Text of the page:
I stood on the bridge again, grabbing the damp iron rail. The water seemed to draw me in, I heard it splashing against the quays and along the boat. The house fronts turned grey… I walked to the house next to ours, climbed the doorstep and put my hand through the letterbox… I felt a chilliness against my fingers, the chilliness of a big hole with the wind blowing through it. I quickly withdrew my hand.

This is one of the few passages in which Dutch writer Marga Minco seems to allude literally to the title of her novel Een leeg huis [1966, An Empty House]. In May 1945 Sepha and Yona, two young Jewish women, together return to their native city Amsterdam after the war, experiencing emptiness there: emptiness behind the fronts of the houses of deported Jewish inhabitants who did not return. Emptiness in a metaphorical sense, especially that. An emptiness caused by the void left by a family that is no longer there, by a past with which the ties have been cut radically and abruptly.

In the above fragment the author does make a momentary exception, though: here, emptiness takes on a spatial form. This is what makes this fragment so poignant. It makes the emptiness felt by the women real, palpable and recognizable. It is Sepha who withdraws her hand. During the course of the story, this impulsive action proves more and more consistent with her character. Sepha prefers contact with the present , with the world that surrounds her, rather than surrendering to a destroyed past.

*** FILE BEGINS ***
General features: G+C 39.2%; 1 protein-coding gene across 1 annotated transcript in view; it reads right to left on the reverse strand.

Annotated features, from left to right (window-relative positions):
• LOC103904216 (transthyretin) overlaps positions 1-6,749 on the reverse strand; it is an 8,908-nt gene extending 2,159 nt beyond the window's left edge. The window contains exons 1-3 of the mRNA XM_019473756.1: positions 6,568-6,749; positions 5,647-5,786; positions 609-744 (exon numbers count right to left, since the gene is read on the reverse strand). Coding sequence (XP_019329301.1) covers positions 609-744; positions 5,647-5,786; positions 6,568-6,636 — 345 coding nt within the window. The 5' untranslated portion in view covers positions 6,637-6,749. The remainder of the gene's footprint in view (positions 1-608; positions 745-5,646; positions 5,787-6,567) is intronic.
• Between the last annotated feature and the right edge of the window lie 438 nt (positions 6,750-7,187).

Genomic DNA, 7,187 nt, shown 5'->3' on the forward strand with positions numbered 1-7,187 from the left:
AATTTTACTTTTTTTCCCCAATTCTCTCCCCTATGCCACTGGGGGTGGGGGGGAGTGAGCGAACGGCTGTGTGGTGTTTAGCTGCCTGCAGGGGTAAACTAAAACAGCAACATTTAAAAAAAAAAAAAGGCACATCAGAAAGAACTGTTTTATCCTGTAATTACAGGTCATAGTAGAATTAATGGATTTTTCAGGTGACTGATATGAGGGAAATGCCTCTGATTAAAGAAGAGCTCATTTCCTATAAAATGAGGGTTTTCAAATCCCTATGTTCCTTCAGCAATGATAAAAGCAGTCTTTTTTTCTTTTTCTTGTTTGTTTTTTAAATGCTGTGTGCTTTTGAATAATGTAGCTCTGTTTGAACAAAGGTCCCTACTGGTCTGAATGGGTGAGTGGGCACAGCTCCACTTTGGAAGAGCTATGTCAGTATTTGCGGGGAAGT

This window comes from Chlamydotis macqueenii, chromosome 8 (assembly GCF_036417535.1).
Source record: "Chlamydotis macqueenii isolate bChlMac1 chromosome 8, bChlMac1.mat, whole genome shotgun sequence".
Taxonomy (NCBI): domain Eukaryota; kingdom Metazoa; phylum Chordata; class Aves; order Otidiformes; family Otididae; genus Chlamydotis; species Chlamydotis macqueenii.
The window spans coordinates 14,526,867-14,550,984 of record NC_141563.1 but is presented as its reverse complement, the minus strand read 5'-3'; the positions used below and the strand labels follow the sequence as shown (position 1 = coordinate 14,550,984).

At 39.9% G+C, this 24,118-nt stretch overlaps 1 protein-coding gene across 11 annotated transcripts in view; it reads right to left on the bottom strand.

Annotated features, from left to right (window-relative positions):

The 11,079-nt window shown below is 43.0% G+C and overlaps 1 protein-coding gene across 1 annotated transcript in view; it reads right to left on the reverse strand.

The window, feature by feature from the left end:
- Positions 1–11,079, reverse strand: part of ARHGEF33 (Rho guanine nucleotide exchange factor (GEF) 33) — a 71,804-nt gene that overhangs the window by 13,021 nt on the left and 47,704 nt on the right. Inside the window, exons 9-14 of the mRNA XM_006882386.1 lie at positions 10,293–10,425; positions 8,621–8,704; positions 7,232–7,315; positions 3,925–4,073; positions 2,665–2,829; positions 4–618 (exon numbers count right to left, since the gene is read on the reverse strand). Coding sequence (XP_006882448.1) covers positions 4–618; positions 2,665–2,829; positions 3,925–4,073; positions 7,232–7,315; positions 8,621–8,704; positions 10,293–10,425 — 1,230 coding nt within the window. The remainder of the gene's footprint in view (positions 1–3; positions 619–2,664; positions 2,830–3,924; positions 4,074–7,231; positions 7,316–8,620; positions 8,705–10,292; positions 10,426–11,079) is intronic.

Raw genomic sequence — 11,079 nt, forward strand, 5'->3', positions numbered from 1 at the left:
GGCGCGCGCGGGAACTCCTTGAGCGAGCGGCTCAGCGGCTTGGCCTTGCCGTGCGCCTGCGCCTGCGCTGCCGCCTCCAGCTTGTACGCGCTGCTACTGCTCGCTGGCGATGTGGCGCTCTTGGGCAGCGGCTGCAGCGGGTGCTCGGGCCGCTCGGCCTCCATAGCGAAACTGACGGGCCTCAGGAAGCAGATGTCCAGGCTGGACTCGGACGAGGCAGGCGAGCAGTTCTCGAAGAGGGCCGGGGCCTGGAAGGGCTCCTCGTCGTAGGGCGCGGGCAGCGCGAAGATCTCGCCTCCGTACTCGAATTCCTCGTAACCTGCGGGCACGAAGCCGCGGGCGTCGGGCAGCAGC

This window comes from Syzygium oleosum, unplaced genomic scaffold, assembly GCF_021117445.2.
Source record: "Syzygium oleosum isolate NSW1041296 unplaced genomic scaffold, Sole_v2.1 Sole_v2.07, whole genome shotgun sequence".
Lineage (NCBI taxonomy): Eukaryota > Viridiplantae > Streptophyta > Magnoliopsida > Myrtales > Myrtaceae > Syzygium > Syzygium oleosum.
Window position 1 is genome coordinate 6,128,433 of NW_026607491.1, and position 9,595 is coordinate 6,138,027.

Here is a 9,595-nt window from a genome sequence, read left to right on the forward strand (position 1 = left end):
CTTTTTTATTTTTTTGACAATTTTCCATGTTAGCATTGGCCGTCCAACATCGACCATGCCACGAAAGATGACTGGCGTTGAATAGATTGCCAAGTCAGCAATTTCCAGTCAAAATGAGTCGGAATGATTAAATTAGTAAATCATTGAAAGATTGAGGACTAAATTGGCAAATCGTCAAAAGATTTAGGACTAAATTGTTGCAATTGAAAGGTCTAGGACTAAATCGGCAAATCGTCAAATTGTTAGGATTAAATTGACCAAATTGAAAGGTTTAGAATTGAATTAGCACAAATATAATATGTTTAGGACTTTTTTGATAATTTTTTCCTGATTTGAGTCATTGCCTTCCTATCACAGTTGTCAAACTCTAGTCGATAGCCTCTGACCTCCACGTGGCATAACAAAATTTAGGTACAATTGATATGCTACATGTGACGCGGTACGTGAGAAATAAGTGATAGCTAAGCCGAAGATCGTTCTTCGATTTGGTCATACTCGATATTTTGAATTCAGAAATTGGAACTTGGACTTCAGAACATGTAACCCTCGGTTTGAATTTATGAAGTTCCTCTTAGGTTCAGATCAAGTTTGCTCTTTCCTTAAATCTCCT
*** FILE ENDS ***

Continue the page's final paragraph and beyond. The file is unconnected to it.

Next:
We people have a body. This basic given causes us to often perceive a mental void as if it is a physical void. And vice versa. Loneliness, for instance, is felt as a space within us, hidden so deep that the outer world cannot reach it anymore.

In the visual arts, it is Gordon Matta-Clark (1943-1978) in particular who made the study of the relationship between physical and mental space one of the basic tenets of his work. His interventions in houses due for demolition were intended to lay bare the ‘soul’ of the condemned buildings. By cutting open rooms, sawing away pieces of floors and ceilings and creating views through several stories he tried to revitalize the buildings by creating new spaces in them. Similar to Rodin, who gave sculpture back the body by amputating an arm, placing the fragment upon a pedestal, Matta-Clark tried to stimulate our perception of space by dismantling and attacking architecture. The leaving out and cutting away of elements causes us to once again experience who or where we are.